In recent decades, financial markets have been marked by excessive volatility. As foreign exchange rates, interest rates and commodity prices continue to experience sharp and unexpected movements, it has become increasingly important that corporations exposed to these risks be equipped to manage them effectively. Price variations make it difficult for companies to determine their future production costs and revenues. Derivative securities provide them a valuable set of tools for managing this risk. Risk management, the managerial process that is used to control such price volatility, has consequently risen to the top of financial agendas. It is here that derivative instruments are of highest efficiency.
The word ‘derivatives’ originated in mathematics and referred to a variable that has been derived from another variable. For example, a measure of distance in kilometers could be obtained from a measure of distance in miles by dividing by 1.61, or similarly, a measure of temperature in Celsius could be derived from a measure of temperature in Fahrenheit. In a financial sense, a derivative is a financial product which had been obtained from a market for another product.
A derivative protection is an economic agreement whose value is computed from the price of anything else, such as a stock price, a material price, an exchange rate, an interest rate, or even a list of prices.
Derivative contracts are traded both on established exchanges (like NSE, Chicago Board of Options Exchange) and Over-the-Counter market (OTC). The OTC market is usually a telephone, and a computer-linked network of dealers/brokers spread far away geographically, and orders are placed and executed electronically or over the phone.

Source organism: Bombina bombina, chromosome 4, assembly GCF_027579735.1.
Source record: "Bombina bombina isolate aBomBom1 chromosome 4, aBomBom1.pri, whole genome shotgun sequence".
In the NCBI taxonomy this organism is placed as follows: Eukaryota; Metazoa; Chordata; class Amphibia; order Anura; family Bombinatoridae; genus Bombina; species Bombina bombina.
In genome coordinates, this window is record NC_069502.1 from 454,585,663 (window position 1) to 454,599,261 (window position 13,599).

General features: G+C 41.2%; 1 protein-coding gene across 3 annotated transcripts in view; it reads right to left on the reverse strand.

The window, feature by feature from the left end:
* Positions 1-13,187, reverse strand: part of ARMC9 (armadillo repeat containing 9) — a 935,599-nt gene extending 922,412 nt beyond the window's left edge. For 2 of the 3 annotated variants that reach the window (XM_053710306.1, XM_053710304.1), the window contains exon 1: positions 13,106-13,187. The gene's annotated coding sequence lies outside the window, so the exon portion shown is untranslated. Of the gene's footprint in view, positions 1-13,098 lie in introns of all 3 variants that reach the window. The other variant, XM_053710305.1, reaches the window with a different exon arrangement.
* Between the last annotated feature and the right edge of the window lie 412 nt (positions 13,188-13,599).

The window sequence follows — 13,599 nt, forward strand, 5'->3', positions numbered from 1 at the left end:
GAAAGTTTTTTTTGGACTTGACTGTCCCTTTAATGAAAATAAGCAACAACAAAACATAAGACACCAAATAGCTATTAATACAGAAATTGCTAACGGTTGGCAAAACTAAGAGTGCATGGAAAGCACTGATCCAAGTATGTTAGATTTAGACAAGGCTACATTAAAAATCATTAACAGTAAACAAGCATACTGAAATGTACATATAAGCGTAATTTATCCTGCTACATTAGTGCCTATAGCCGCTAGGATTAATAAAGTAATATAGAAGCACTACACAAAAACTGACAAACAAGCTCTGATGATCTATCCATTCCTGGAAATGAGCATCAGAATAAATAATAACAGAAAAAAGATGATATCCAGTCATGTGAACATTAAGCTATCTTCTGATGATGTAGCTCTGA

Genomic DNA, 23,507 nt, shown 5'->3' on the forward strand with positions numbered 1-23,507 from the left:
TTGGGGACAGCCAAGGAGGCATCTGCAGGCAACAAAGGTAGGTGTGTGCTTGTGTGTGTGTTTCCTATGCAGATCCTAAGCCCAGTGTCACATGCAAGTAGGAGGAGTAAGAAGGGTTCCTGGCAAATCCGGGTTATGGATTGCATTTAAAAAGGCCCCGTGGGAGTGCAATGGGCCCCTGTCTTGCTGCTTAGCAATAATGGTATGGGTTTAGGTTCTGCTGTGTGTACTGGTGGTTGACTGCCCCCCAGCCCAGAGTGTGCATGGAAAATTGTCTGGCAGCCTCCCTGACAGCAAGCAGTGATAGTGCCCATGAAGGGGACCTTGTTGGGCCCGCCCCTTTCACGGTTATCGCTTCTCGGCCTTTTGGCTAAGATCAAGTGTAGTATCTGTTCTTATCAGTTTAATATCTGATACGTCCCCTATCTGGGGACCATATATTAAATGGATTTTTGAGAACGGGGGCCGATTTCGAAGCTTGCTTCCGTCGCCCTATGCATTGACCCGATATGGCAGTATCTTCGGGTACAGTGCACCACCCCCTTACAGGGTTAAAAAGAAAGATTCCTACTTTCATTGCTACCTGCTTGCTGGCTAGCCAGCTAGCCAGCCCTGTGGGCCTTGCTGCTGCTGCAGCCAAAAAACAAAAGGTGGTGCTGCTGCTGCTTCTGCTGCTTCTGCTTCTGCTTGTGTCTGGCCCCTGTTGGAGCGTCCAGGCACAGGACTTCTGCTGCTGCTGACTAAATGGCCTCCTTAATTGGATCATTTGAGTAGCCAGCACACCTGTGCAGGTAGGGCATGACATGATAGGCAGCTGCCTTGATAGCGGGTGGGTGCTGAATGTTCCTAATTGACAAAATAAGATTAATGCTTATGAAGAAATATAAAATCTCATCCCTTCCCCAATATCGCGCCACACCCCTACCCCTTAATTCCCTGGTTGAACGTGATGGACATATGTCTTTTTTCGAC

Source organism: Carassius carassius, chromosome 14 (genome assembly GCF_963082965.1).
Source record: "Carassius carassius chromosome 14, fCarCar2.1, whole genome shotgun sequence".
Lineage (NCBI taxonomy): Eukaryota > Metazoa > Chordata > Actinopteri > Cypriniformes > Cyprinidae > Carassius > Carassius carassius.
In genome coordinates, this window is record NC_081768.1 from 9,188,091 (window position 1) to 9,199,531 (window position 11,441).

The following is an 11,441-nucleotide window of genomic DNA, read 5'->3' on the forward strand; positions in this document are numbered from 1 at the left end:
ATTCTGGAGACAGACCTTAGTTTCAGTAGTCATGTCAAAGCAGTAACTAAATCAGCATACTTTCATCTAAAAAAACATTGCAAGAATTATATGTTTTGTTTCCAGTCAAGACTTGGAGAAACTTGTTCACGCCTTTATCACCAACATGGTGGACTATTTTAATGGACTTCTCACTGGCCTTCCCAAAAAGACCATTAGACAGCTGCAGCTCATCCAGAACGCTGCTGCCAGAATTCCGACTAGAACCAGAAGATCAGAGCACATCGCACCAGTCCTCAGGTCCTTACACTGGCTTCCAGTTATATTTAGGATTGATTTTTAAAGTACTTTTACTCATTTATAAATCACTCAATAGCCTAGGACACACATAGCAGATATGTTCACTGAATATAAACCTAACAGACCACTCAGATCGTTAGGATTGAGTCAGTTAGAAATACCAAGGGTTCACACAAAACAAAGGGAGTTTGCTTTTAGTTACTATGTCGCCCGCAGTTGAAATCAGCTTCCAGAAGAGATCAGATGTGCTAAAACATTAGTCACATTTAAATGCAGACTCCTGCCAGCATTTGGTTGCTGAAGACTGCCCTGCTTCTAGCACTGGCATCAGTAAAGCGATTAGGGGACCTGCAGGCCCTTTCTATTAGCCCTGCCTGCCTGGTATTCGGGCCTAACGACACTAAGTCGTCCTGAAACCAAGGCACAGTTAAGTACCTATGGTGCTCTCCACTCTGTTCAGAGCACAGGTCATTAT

- Hedgers (Those who desire to off-load their risk exposure in a position)
- Speculators (Those willing to absorb the risk of hedgers for a cost)
- Arbitrageurs (Those who wish to have a riskless gain in the transaction of hedgers and speculators)
A merchant is an individual or body, in commerce, who deals in monetary gear similarly stocks, bonds, commodities, and derivatives, in the quantity of representative, hedger, arbitrageur, or speculator.
Derivatives are the instruments which derive their values from the underlying assets. The underlying assets may be financial assets like individual stock, stock indices, interest rate, currencies, etc. or commodities like metals, cotton,coffee, etc.
Standard derivatives involve options, forward contracts, futures contracts, and swaps. A forward contract is a customized contract between two entities, where settlement will take place on a particular date in the future at today’s pre-agreed price.
A futures contract is an agreement between two parties to buy or sell an asset at a given time in the future at a certain price.
An option represents the right (but not the obligation) to purchase or trade a security or other asset while a given time for a particularized price (the “Strike” price).
Options are of two types—calls and puts. Swaps are individual agreements between two parties to exchange cash flows in the future, according to a prearranged formula.
In 1848, future contracts originated into existence with the establishment of Chicago Board of Trade. Options were first traded in the Chicago Board Options Market in 1977. The primary functions of derivative markets are finding of prices, risk transfer liquidity and volume trading. The significant portions providing for the growth of derivatives are priced volatility, globalization of markets, technological advances and advances in financial theories.
About the Author:
Vaishnavi Agrawal loves pursuing excellence through writing and have a passion for technology. She has successfully managed and run personal technology magazines and websites. She currently writes for intellipaat.com, a global training company that provides e-learning and professional certification training.
The courses offered by Intellipaat address the unique needs of working professionals. She is based out of Bangalore and has an experience of 5 years in the field of content writing and blogging. Her work has been published on various sites related to Big Data, Business Intelligence, Cloud Computing, IT, SAP, Project Management and more.